Planning meetings end, planning continues


Balancing Sussex County property owners’ rights with the state’s request to protect sensitive land will be one of the biggest challenges for the authors of this year’s land-use plan update.

This week, after they wrapped up a series of public hearings that took county officials across the county in the past month, that was the most definitive finding, Paul Driscoll, a Sussex comprehensive land use planning consultant said.

“It’s up to the county to find the middle ground there,” Driscoll said, adding that it is the consultant’s job only to present potential solutions. “The state’s further intention is to see that there are some regulations that implement safeguards to those natural features.”

State natural resources Secretary John Hughes visited council this month to essentially, albeit politely, order county action to protect thousands of acres of sensitive Sussex land. The 38,000 acres of unprotected land outlined in the state resource area maps include large forest blocks, wetlands and rare-species habitats, mostly on privately-owned land. The roughly 77,000 protected state resource areas include state- and federally-owned conservancies and preserved farmland.

Owners of property that had been marked sensitive in September’s updated resource area maps were contacted by mail by the state, and the concerned among them have bombarded county and state officials with questions recently. While some worry that further regulations to restrict development will have an adverse economic impact on their land, other property-rights advocates support the plan.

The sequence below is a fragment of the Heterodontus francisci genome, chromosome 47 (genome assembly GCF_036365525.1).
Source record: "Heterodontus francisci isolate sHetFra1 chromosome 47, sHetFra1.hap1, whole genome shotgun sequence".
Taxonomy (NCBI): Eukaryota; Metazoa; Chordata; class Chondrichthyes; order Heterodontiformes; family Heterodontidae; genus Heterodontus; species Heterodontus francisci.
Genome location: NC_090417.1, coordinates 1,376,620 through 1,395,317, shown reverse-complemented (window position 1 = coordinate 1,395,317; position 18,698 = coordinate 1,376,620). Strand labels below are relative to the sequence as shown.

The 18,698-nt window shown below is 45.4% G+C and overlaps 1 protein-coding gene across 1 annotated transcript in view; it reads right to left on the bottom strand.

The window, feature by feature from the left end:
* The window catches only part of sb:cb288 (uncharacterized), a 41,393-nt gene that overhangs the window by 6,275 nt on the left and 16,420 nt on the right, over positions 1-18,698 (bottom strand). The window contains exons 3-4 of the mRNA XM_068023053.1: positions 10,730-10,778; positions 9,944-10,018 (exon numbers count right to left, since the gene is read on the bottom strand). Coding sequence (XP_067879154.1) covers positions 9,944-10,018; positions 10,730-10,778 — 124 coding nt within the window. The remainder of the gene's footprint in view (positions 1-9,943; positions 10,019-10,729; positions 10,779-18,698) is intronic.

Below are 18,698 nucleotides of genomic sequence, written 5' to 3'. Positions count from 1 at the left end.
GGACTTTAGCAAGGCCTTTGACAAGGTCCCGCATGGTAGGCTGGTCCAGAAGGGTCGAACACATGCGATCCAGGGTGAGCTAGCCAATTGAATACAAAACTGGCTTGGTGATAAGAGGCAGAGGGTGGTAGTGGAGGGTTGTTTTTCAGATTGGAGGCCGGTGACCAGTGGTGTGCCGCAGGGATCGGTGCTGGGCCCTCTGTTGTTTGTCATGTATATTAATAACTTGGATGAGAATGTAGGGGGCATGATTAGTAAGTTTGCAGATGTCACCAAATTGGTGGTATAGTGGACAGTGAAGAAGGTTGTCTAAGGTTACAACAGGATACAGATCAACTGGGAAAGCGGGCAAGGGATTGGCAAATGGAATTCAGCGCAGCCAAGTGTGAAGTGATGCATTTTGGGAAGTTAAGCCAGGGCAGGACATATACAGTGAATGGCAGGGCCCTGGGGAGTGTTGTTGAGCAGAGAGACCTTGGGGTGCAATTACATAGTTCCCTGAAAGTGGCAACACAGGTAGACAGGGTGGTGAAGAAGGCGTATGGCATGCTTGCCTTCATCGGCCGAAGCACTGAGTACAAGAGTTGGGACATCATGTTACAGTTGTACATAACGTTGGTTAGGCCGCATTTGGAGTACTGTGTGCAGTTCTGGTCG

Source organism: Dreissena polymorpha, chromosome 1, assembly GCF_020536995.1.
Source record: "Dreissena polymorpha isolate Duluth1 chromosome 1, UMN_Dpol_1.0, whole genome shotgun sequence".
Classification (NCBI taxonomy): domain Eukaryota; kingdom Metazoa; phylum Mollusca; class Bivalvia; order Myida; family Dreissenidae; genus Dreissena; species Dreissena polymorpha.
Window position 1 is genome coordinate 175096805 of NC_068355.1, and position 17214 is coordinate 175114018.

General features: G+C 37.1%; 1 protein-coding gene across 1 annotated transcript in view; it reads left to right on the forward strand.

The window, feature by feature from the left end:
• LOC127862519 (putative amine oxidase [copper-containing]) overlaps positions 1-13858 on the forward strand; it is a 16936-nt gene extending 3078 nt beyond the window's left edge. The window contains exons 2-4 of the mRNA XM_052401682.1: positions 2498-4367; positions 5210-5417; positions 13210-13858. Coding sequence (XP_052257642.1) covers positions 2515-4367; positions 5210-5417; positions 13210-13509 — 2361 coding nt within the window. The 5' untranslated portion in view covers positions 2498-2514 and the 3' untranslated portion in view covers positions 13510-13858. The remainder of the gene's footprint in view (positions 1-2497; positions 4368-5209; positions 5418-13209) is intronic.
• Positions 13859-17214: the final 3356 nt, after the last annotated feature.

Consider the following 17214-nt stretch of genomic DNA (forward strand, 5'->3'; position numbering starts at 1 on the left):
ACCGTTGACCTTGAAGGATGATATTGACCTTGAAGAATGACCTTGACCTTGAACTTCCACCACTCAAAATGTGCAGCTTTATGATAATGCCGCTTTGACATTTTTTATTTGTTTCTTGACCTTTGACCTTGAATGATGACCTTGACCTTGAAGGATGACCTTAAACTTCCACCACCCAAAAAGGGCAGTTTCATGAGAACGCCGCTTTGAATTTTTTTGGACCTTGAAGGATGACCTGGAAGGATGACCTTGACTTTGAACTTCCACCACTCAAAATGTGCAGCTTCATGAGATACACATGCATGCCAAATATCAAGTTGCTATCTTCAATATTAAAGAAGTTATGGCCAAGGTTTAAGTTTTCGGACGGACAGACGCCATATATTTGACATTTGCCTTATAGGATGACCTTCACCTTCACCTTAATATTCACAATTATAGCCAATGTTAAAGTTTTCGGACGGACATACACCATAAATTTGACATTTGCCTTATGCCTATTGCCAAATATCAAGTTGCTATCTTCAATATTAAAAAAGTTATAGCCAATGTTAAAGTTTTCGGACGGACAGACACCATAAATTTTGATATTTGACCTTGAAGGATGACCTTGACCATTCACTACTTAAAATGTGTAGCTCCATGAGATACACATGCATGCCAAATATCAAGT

“We are, as farmers, willing to participate and save the good natural resources of the county,” said Ed Justice, president of the Delaware Farm Bureau. “Those are large parcels that still exist in our county, and they do have potential to be a good asset for our county.”

The updated plan will include sections on economic development and community design, among other topics, but the most controversial section will undoubtedly be its land-use element.

Growth has captured the attention of most residents in fast-growing Sussex and the document, and its supplemental ordinances, will serve as a guide for land-use decisions in the next five years. The updated land-use plan is due to the state for approval by this fall.

Driscoll said that he and his Pennsylvania-based Urban Research and Development Corp., which specializes in planning consultation, should have a rough draft prepared by March. Public meetings on both sides of the county and hearings in Georgetown will follow, Driscoll said, before county officials consider adopting the plan.

Although the first round of public participation has ended, county residents can still submit comments via the Internet at www.sussexcountyde.gov or by regular mail. Driscoll has continually assured that all comments will be considered while drafting the document. Many concerned locals — including elected town officials — voiced their opinions on topics ranging from emergency planning to economic development to land development and infrastructure issues at Thursday’s public meeting.

“Route 26 and Route 54 aren’t capable of handling the capacity when we are in summertime levels — which is the predominant hurricane season — so that needs to be addressed,” said Chris Clark, a Fenwick Island town councilman who is working with others to develop that town’s first comprehensive plan. “We need technology schools to help diversify our economy. We need to give tools like this to the young kids so they can stay in this area and have jobs that are not all related just to development.”

“As growth and development happens without concurrent infrastructure and improvements, we get … difficulties with transportation and just getting around in the summertime,” added Dan Costello, a Bethany Beach resident. “It’s less (about) density and more a congestion problem. Many of us attribute the congestion to a lack of planning with respect to infrastructure while development is taking place.”